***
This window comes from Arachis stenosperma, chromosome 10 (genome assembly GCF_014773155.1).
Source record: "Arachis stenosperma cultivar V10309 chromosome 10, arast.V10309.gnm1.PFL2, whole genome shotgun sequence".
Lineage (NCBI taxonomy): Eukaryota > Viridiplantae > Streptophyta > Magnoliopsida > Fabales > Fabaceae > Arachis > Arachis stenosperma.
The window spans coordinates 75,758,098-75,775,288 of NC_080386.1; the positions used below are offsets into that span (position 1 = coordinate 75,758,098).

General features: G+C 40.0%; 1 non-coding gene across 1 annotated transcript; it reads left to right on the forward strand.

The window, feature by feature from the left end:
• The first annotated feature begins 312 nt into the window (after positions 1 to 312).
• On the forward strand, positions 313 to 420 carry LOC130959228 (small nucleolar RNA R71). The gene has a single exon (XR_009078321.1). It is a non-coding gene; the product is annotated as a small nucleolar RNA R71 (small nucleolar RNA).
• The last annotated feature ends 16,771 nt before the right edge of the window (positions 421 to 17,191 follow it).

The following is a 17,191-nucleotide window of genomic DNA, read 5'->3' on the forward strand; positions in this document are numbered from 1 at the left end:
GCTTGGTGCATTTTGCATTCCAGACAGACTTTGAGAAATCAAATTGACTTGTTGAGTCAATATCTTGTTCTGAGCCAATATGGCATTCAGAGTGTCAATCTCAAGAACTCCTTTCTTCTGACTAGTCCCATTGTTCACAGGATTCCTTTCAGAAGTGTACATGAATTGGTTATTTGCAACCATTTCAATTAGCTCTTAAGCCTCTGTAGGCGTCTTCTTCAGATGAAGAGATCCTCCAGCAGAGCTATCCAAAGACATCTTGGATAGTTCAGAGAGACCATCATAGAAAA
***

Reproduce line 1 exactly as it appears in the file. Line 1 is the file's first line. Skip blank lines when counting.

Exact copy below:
This window comes from Arachis stenosperma, chromosome 10 (genome assembly GCF_014773155.1).